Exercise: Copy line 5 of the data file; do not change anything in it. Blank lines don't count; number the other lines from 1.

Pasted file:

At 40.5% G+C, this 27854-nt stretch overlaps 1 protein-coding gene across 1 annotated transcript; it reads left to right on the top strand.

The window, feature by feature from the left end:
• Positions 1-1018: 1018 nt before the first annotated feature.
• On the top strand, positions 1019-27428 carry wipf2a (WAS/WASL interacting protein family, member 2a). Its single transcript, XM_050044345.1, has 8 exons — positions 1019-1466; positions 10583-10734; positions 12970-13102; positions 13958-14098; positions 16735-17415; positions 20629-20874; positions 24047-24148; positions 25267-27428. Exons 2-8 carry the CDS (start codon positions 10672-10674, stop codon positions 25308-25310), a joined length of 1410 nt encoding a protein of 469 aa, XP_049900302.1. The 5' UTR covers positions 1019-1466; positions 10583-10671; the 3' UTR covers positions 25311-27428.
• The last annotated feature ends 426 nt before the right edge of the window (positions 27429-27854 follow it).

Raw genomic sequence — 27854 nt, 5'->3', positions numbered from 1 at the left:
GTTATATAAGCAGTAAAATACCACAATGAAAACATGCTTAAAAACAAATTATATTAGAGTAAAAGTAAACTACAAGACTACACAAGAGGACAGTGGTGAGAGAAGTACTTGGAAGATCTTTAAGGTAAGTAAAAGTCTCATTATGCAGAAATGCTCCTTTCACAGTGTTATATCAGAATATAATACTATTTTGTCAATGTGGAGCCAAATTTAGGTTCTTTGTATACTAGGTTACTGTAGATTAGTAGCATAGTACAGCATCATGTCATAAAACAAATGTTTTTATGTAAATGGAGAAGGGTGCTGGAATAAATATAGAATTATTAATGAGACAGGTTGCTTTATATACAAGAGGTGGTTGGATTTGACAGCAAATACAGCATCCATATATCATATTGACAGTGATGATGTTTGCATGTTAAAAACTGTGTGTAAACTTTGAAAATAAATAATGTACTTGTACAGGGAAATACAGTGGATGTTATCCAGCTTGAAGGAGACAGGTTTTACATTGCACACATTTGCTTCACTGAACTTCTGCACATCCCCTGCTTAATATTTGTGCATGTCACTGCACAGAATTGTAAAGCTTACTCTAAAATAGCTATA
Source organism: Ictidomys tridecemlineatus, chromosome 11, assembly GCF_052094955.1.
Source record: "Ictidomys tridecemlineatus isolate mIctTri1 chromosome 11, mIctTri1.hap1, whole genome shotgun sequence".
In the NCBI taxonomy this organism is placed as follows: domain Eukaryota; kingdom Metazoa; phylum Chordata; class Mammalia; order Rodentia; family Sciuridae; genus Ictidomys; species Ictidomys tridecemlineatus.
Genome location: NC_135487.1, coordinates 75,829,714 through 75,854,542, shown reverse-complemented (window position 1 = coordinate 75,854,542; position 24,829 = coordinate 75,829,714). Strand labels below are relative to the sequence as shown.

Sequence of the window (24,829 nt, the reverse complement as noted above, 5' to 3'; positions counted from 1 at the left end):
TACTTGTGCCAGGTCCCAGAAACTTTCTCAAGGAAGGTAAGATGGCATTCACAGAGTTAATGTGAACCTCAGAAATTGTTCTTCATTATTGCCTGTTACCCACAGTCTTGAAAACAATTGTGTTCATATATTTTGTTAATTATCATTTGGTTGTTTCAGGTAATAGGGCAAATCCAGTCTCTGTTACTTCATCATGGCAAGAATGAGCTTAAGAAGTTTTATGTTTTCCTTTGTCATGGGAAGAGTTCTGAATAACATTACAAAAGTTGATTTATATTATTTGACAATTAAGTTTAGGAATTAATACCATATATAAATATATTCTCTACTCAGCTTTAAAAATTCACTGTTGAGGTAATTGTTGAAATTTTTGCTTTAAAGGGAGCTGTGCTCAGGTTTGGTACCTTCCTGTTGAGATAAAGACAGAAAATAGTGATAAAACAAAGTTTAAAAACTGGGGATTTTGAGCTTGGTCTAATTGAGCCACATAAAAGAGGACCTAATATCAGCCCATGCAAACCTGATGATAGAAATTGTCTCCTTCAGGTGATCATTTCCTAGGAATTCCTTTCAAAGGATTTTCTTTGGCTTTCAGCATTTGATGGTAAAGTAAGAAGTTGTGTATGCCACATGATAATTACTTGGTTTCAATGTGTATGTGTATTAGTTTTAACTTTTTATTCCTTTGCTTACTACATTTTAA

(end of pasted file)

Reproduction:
• The last annotated feature ends 426 nt before the right edge of the window (positions 27429-27854 follow it).